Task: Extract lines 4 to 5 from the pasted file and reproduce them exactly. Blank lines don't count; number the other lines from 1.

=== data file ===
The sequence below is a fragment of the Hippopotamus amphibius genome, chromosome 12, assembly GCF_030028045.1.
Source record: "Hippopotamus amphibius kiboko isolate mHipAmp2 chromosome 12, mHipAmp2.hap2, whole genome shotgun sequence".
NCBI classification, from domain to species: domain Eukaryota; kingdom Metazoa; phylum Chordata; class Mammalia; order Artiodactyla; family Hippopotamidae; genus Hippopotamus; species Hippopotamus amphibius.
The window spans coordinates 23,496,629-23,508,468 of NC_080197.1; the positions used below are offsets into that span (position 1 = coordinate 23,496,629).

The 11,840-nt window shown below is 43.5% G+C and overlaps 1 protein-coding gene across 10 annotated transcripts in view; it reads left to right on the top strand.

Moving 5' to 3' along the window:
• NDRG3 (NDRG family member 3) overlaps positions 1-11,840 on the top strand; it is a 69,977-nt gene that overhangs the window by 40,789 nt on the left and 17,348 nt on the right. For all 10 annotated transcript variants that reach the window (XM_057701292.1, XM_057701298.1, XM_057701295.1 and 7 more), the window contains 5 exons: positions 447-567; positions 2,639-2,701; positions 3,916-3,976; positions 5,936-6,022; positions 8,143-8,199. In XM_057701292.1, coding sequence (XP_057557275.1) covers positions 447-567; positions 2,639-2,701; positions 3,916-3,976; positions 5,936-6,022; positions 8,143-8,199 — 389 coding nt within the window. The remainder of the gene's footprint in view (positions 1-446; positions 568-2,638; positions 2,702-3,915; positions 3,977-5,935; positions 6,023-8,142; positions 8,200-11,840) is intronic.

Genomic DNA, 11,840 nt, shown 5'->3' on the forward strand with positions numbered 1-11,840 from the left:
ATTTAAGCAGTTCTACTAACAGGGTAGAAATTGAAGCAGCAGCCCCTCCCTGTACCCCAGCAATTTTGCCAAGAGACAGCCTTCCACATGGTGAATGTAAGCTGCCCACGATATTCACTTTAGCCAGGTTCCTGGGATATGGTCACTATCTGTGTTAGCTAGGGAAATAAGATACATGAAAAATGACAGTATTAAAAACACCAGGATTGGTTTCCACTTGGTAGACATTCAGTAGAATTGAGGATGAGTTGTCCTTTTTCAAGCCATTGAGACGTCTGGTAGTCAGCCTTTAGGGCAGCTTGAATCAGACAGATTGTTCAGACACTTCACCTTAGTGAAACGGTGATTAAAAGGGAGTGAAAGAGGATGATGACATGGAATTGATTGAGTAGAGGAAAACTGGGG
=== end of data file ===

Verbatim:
The window spans coordinates 23,496,629-23,508,468 of NC_080197.1; the positions used below are offsets into that span (position 1 = coordinate 23,496,629).

The 11,840-nt window shown below is 43.5% G+C and overlaps 1 protein-coding gene across 10 annotated transcripts in view; it reads left to right on the top strand.